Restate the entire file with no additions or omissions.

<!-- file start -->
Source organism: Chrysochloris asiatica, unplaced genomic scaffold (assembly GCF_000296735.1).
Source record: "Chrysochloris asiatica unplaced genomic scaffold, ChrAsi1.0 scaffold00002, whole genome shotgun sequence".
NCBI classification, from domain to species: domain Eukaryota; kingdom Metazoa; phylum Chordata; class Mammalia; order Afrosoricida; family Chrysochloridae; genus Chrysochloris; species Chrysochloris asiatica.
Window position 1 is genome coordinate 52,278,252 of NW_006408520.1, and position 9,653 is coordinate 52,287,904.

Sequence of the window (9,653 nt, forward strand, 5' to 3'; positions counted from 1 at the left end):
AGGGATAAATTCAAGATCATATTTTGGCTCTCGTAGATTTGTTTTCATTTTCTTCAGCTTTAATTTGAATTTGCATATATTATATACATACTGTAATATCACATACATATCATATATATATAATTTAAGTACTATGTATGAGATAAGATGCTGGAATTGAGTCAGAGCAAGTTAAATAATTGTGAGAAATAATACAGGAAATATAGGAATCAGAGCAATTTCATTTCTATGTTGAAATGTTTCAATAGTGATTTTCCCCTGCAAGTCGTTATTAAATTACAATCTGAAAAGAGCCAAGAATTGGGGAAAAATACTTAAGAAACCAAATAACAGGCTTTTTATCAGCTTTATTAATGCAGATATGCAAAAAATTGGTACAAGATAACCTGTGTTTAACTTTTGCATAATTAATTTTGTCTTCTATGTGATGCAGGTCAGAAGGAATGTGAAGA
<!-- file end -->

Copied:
Source organism: Chrysochloris asiatica, unplaced genomic scaffold (assembly GCF_000296735.1).
Source record: "Chrysochloris asiatica unplaced genomic scaffold, ChrAsi1.0 scaffold00002, whole genome shotgun sequence".
NCBI classification, from domain to species: domain Eukaryota; kingdom Metazoa; phylum Chordata; class Mammalia; order Afrosoricida; family Chrysochloridae; genus Chrysochloris; species Chrysochloris asiatica.
Window position 1 is genome coordinate 52,278,252 of NW_006408520.1, and position 9,653 is coordinate 52,287,904.

Sequence of the window (9,653 nt, forward strand, 5' to 3'; positions counted from 1 at the left end):
AGGGATAAATTCAAGATCATATTTTGGCTCTCGTAGATTTGTTTTCATTTTCTTCAGCTTTAATTTGAATTTGCATATATTATATACATACTGTAATATCACATACATATCATATATATATAATTTAAGTACTATGTATGAGATAAGATGCTGGAATTGAGTCAGAGCAAGTTAAATAATTGTGAGAAATAATACAGGAAATATAGGAATCAGAGCAATTTCATTTCTATGTTGAAATGTTTCAATAGTGATTTTCCCCTGCAAGTCGTTATTAAATTACAATCTGAAAAGAGCCAAGAATTGGGGAAAAATACTTAAGAAACCAAATAACAGGCTTTTTATCAGCTTTATTAATGCAGATATGCAAAAAATTGGTACAAGATAACCTGTGTTTAACTTTTGCATAATTAATTTTGTCTTCTATGTGATGCAGGTCAGAAGGAATGTGAAGA